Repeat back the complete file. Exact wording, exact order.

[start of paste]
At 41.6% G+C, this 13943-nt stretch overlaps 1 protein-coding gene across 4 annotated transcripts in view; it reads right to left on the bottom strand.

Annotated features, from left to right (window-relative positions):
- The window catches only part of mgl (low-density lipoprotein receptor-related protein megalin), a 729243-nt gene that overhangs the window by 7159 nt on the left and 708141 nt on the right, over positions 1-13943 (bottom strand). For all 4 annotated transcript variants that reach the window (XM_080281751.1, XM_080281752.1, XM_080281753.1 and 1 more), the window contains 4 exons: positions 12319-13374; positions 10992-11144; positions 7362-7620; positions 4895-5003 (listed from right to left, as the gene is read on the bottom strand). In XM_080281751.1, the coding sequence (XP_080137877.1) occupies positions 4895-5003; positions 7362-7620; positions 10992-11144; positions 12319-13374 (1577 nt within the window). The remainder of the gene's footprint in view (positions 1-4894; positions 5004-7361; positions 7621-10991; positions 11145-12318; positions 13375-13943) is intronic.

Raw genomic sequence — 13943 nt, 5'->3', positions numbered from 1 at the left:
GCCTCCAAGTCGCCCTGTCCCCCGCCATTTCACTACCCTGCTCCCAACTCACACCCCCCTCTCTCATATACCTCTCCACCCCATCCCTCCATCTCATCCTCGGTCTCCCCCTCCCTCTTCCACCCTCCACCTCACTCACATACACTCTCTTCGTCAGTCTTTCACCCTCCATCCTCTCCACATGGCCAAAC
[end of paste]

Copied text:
At 41.6% G+C, this 13943-nt stretch overlaps 1 protein-coding gene across 4 annotated transcripts in view; it reads right to left on the bottom strand.

Annotated features, from left to right (window-relative positions):
- The window catches only part of mgl (low-density lipoprotein receptor-related protein megalin), a 729243-nt gene that overhangs the window by 7159 nt on the left and 708141 nt on the right, over positions 1-13943 (bottom strand). For all 4 annotated transcript variants that reach the window (XM_080281751.1, XM_080281752.1, XM_080281753.1 and 1 more), the window contains 4 exons: positions 12319-13374; positions 10992-11144; positions 7362-7620; positions 4895-5003 (listed from right to left, as the gene is read on the bottom strand). In XM_080281751.1, the coding sequence (XP_080137877.1) occupies positions 4895-5003; positions 7362-7620; positions 10992-11144; positions 12319-13374 (1577 nt within the window). The remainder of the gene's footprint in view (positions 1-4894; positions 5004-7361; positions 7621-10991; positions 11145-12318; positions 13375-13943) is intronic.

Raw genomic sequence — 13943 nt, 5'->3', positions numbered from 1 at the left:
GCCTCCAAGTCGCCCTGTCCCCCGCCATTTCACTACCCTGCTCCCAACTCACACCCCCCTCTCTCATATACCTCTCCACCCCATCCCTCCATCTCATCCTCGGTCTCCCCCTCCCTCTTCCACCCTCCACCTCACTCACATACACTCTCTTCGTCAGTCTTTCACCCTCCATCCTCTCCACATGGCCAAAC